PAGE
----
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20 Years of Front-line Research
Peter Iwen '76 is the recipient of the 2023 Alumni Achievement Award, which recognizes alumni who have attained outstanding professional accomplishments.
Peter Iwen ’76 grew up in Arthur, North Dakota. His dad, Bert, managed Arthur Drug, and his mom, Joanne, was a registered nurse at the Good Samaritan Home. His parents’ occupations, and the way he saw them meet the needs of the community, led Peter to pursue a career in the sciences. Since graduating from NDSU with a degree in bacteriology, Peter has been on the front line of research and diagnostic testing for some of the world’s most dangerous pathogens of the past 20 years.
Peter launched his career at the University of Nebraska Medical Center (UNMC) in Omaha, Nebraska. His first job was as a researcher studying human fungal pathogens. From there, his supervisor encouraged him to pursue a Master of Science degree, and years later, a new chair of the department of pathology and microbiology encouraged Peter to pursue a Ph.D. In 2001, Peter presented his thesis defense just days after 9/11.
“About a month after 9/11, there were concerns of anthrax spore contamination at the post offices in Washington, D.C., which resulted in a national biothreat release alert,” Peter recalled. “My boss asked me to coordinate the high-volume testing of potentially contaminated specimens from Nebraska sources that occurred as a result of this scare.”
Currently, there are about 80,000 people in the U.S. certified by the U.S. Department of Justice to work with anthrax spores and other biological agents and toxins that pose a severe threat to public health and safety. Peter’s DOJ certification number is 265 — evidence of his entry into this research at the ground level and the number of years he’s specialized in this area of work.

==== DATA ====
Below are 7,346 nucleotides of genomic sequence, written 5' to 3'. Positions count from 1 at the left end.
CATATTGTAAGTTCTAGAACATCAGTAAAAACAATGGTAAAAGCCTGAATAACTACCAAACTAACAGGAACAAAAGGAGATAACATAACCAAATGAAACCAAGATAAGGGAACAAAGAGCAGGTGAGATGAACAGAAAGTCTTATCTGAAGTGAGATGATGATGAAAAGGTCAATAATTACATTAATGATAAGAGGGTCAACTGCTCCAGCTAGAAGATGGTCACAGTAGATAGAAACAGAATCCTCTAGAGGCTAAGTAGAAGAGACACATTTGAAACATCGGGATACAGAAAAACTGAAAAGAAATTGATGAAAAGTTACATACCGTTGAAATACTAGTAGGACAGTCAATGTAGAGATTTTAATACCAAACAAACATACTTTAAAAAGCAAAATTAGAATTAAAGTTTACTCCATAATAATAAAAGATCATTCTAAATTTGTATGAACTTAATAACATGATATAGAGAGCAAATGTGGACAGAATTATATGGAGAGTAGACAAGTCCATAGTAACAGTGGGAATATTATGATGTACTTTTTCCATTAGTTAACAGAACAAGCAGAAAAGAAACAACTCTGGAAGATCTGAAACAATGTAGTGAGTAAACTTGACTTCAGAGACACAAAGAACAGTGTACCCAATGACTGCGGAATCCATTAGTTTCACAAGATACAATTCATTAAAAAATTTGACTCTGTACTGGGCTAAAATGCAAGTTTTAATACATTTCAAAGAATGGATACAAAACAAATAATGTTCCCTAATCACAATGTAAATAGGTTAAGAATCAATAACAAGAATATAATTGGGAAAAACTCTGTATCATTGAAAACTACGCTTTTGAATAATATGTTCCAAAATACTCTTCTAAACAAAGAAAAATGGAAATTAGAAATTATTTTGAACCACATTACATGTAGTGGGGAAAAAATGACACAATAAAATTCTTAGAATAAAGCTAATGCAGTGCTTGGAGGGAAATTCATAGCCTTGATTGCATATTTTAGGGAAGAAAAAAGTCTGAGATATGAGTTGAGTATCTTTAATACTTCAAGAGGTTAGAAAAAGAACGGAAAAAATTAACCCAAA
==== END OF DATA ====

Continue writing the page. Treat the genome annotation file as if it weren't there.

Following graduation with his Ph.D., Peter became the assistant director for the Nebraska Public Health Laboratory (NPHL) and the first campus biosafety officer, where his responsibility was to develop biosafety and biosecurity programs on campus to support research. He also oversaw the high-level containment laboratories located on campus.
In 2014, during the Ebola pandemic in Africa, Peter’s laboratory staff became the first and only state public health laboratory in the U.S. to handle specimens that contained viable Ebola virus to manage infected patients.
“Three infected patients were expatriated to our patient care biocontainment unit at Nebraska Medicine, the campus academic hospital, in which my laboratory personnel were asked to provide laboratory support to care for these patients due to their training in high-level containment,” Peter said. “Following our experiences to support these patients, laboratorians from both national and international locations wanted to know how we safely handled these infected specimens. To share our experiences, we wrote papers to describe procedures, provided training, and collaborated with the CDC to help design protocols. We became recognized as experts to handle emerging special pathogens in a clinical setting, and our work with the CDC continues today.”
In late-February 2020, Peter’s laboratory became involved in COVID-19 diagnostics to support testing of high-risk exposed passengers from the Diamond Princess cruise ship. They were sent to Omaha for quarantine in the National Quarantine Unit.
“Prior to patients arriving in Omaha, we worked with the CDC in Atlanta to verify the test that would identify the causative coronavirus in people,” Peter said. “In the process, we helped the CDC isolate a problem with this earlier test so it could be successfully released to all 65 public health labs in the U.S.”
Peter’s research on COVID-19 testing continued, and early in March 2020, his team at the NPHL developed a highly accurate method for group testing of pooled specimens to conserve reagents, the chemical substances needed to perform COVID-19 tests. Group testing subsequently became a standardized method approved by the FDA used by multiple laboratories to meet the needs for high-number testing of specimens for COVID-19.
Today, Peter is the senior biosafety officer for the UNMC, a professor of microbiology in the College of Medicine, and director of the NPHL.